Right now there are three major organizations for GLBT Mormons. The first, historically, to come into existence was Affirmation (in the 1970s). About a decade later Evergreen came along. Most recently, there's Northstar (Ty Mansfield's brainchild). These three organizations -- obviously -- have fundamentally different approaches to how to solve the dilemmas faced by GLBT Saints. But none of these organizations satisfactorily does what it has set out to do, because the task is extremely complicated. The approaches are bifurcated because the Church's views on homosexuality bifurcate us -- because the Church essentially forces us to choose between our sexuality and our spirituality, a choice that we as physical-spiritual beings naturally recoil from. To force us to choose between whether we are permitted to establish loving and intimate relationships with the person of our choice, or whether we are permitted to have a full life in spiritual community where other Saints nurture us in our efforts to become more Christ-like, is to force us to make a choice that one way or the other does violence to our souls.
I do not feel that any of these three organizations provide the kinds of support I need as a fully human, fully physical, fully spiritual being. And let me stress here, this is not their fault as organizations. Each does the best it can in its own way to provide support to GLBT Saints. But the nature of the dilemma faced means that it's easier for an organization to focus on one side or the other of the equation. So Affirmation does a great job -- better than the other two -- of affirming us as physical/sexual beings, and exploring and understanding what it means to be gay. But in order to do that, it has had to take positions that have put it at odds with the mainstream LDS Church.
Evergreen came into existence a few years after Affirmation, and Northstar has, of course, come into existence only in the last few years as a third "middle path" between Affirmation and Evergreen. If Evergreen and Northstar exist at all, it is because they were trying to support GLBT Saints in what Affirmation could not. GLBT Saints turned to them, because they also hungered for spiritual connection within the spiritual community of our choice -- the Church -- and we were willing to do almost anything for that connection, even try to stifle a side of ourselves that ultimately cannot and should not be stifled. And these two organizations have done a better job of affirming faith. But they have done it, by and large, at the expense of our physical/sexual sides.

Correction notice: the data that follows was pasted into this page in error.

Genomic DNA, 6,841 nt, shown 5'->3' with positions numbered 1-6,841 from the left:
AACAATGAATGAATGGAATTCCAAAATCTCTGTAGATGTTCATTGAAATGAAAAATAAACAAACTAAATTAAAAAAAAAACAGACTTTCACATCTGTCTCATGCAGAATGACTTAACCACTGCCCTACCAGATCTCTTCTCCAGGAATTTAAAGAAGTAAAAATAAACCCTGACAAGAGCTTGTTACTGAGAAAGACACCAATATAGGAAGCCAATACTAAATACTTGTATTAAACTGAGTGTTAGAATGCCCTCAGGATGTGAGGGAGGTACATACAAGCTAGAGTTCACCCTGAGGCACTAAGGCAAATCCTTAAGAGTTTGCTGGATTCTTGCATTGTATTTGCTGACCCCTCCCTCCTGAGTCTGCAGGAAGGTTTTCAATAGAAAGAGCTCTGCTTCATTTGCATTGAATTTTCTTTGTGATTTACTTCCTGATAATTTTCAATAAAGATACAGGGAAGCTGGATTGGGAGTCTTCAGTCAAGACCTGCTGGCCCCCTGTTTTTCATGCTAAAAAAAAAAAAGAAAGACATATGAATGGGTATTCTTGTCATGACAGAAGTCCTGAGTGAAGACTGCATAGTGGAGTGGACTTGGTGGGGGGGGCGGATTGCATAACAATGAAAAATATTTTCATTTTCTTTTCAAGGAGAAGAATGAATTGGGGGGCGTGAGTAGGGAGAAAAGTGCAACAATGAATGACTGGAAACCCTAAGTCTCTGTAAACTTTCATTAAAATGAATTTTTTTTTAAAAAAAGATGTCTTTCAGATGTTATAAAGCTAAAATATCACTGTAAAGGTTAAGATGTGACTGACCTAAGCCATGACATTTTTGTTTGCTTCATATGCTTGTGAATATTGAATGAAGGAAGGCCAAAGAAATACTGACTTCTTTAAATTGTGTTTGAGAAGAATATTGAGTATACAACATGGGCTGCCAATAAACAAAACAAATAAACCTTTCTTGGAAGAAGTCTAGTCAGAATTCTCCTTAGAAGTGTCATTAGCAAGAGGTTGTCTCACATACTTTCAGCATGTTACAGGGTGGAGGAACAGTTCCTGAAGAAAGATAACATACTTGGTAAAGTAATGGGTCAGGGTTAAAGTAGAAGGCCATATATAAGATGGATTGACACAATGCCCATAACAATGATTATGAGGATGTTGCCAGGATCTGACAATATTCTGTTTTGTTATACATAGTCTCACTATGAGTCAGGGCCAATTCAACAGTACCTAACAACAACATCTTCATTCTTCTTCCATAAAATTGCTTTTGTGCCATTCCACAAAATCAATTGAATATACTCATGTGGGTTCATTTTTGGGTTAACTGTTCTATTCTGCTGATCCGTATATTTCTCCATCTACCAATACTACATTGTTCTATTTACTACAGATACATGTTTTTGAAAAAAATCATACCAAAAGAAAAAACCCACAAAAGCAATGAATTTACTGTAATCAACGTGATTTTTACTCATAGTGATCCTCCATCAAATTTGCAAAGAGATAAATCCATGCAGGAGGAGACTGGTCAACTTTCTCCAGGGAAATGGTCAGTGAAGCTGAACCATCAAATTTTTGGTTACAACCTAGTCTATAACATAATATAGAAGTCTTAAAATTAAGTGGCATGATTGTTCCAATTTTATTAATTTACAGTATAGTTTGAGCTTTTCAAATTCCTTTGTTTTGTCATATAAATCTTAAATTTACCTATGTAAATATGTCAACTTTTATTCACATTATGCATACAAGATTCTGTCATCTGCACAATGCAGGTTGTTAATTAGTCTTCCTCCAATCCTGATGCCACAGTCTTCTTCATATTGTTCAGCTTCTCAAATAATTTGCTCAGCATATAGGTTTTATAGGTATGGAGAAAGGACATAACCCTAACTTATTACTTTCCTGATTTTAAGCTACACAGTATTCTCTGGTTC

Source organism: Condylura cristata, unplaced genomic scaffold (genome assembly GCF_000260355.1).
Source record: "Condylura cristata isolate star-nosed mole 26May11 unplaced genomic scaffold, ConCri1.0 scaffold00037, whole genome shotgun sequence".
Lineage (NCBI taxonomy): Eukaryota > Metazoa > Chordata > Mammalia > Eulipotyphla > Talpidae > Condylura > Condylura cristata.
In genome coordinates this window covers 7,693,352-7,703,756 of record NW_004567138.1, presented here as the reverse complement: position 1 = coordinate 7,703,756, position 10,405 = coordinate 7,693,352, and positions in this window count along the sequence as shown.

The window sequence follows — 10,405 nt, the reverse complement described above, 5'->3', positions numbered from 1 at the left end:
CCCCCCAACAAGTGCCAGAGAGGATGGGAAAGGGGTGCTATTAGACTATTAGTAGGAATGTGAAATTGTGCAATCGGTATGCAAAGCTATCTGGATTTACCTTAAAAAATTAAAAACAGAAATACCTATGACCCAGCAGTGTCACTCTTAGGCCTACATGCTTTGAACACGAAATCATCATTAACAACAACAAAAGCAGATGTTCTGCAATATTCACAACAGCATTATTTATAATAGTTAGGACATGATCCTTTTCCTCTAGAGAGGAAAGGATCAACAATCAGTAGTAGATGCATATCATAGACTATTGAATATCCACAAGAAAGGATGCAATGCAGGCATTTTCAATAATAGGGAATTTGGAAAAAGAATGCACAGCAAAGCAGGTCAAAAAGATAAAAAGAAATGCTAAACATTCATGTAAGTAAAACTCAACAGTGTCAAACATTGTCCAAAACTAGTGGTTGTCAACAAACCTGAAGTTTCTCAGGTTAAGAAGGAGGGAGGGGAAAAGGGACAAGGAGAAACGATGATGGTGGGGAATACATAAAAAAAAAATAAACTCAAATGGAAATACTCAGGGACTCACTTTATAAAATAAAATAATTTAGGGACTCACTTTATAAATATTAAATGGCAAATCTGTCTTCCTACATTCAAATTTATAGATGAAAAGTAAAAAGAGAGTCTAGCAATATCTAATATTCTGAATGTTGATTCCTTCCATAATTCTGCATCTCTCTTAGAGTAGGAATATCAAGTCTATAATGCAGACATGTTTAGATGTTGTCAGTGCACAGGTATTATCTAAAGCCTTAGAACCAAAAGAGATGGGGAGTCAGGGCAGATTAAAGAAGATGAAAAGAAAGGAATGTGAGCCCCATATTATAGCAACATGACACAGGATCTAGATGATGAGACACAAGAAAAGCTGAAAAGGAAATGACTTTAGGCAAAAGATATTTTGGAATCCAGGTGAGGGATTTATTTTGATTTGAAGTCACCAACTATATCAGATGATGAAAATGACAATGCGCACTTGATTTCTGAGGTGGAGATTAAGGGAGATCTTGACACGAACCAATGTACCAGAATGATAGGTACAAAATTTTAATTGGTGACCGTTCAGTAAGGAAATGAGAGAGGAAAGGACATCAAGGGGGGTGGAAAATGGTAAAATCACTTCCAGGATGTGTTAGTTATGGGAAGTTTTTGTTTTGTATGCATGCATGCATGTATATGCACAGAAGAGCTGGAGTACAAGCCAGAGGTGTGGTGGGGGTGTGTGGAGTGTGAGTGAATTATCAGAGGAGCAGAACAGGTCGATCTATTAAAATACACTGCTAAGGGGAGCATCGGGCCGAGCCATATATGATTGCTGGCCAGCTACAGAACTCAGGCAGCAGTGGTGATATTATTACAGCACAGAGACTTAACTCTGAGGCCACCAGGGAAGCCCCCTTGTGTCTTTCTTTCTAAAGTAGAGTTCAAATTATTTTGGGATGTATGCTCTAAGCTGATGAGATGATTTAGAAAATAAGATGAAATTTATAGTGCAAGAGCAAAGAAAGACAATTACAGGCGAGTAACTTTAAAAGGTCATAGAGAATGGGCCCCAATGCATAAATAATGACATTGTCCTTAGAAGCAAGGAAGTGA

Whole human beings need both. Both physical and spiritual. As Latter-day Saints, we understand that this is the sum and purpose of our existence on earth in the first place. To bring together, to fully integrate, those two things.
Of the three organizations, the one I feel at some gut level the most affinity to has been Northstar. Northstar has moved toward integration in a way that the other two organizations have not. (Dare I say, because of their histories, could not?) Northstar acknowledges the reality of the physical/sexual side of the equation. It has at least acknowledged that our "gay side" doesn't just go away -- in this life any way. It's worked to be a little bit more open to that side of us. And it has held up as all important the preservation of faith-based covenants and community. And it has been working very hard to educate straight Saints about some of the dilemmas faced by gay Saints, to help ensure that wards and stakes in the Church can start to become more nurturing places (and because of the way it has positioned itself, stands a better chance of succeeding in those educational efforts).
I felt like a door was open there to me for a while... But I've felt that door slowly closing. After several years of hanging on the fringes of the Northstar community, I realize that Northstar won't really go the distance with me. I don't think this is the fault of any individual in the Northstar organization. I love and have profound admiration for Ty and for Bravone, who are the two folks with Northstar that I've had the closest relationships with. But I'm aware of an invisible barrier there. The organization could more fully embrace me if only I demolished my family. That's the bottom line. And they didn't draw that line... It exists whether they like it or not. They just have to try to cope with it.
I could try to form a fourth organization, one that's a bit to the left of Northstar and somewhere to the right of Affirmation. But why? An organization in which I would feel fully embraced and comfortable would still have the problem of not being able to fully integrate us as physical/sexual beings into the spiritual life of the Church. That's what I hunger for. That's what I desire more than anything else. I could not form an organization that would meet my needs. So I think I'm destined to be a lone pilgrim in the desert of physical/sexual vs. spiritual alienation.
I will continue to participate as actively as I can both in Affirmation and, if permitted, Northstar. But if what I really needed in a gay Mormon organization could exist, then we probably wouldn't need any organization at all, other than the Church.